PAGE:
I, Michelle, take you, David, to be my lawfully wedded husband. To have and to hold, from this day forward, for better or for worse, for richer or for poorer, in sickness and in health, to love and to cherish, all the days of our lives. This I do solemnly swear.
Nope, you’re not reading last week’s article. I just wanted to remind you of the vows that many of us make when we get married. Specifically, I wanted to remind you of the words.
For the next few weeks I want to pick these vows apart and look at the good and bad parts of each line that we recited and see what they really mean to us as a married couple, not just as a couple getting married.
We’re going to start off with the one that tends to cause everyone the most trouble: ”for richer or for poorer”.
I went perusing the web to see what people said was the biggest cause of strife in their marriage and also to see what was the biggest cause of divorce. Finances did not always top these lists, but they were always near it.
It’s easy to see why the “for poorer” part would cause tension in a marriage. When you are fighting every day to put food on the table for your family, you are going to be stressed out. Even little splurges like getting a mocha frappe’ from Starbucks can cause a row when your husband is working extra shifts at the factory. On the other hand, having every single penny you spend being questioned (especially if you work outside the home, too) is going to cause frustration and resentment. Even if you don’t work outside the home, if you’re a stay at home Mom, you feel like you need a little extra something every now and again just to treat yourself to keep from going stir crazy in the house with the munchkins all day every day.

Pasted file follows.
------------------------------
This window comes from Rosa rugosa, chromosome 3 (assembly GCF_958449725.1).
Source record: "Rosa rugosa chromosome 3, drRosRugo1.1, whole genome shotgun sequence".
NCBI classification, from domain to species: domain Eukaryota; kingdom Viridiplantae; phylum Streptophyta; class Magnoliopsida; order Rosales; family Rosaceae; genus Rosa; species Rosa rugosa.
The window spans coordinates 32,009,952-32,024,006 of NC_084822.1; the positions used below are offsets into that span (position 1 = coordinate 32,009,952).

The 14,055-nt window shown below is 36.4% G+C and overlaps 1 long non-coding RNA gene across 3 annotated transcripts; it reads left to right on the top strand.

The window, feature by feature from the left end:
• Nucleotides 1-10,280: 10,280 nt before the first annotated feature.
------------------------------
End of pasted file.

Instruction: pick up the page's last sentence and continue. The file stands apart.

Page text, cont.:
But what about the “for richer” part? That’s a cakewalk, right? Not necessarily. If both spouses are working, resentment can build up over who makes the better salary. Sadly, it tends to be worse if the wife makes more. It shouldn’t make a difference, but to many men, it does. Or even if the husband does make the traditional head of household salary, how are finances handled? Do you pool your resources and distribute evenly? Or do you each have your own bank account that is not held accountable to the other? What about bills? Who pays what?
The keys to both parts of this vow are communication and swallowing pride to be replaced with love.
Budgets are a necessity in both situations. This is where communication comes in. The two of you have to sit down together and map out where the money needs to go, how much is coming in, and what to do with any that is left over.
If you are in the poorer situation, brainstorm together to find ways to “splurge” that don’t cost money, or at least not much. Trips to the park with PB&J sandwiches and a Frisbee, borrowing a projector and movie from the library and having an outdoor movie night with the kids, learning how to cook a new recipe together and having a special meal just for the two of you.
If you’re in the richer situation, think about ways to do things simply that give more of yourself and less of money; more quality, less quantity. Actually, the above suggestions would work very well in your situation as well! Your biggest obstacle is letting your pride get in the way. Remember, pride is all about you, love is all about the other.
Everyone one of you vowed to love the other. That is what will help you combat problems with money, together.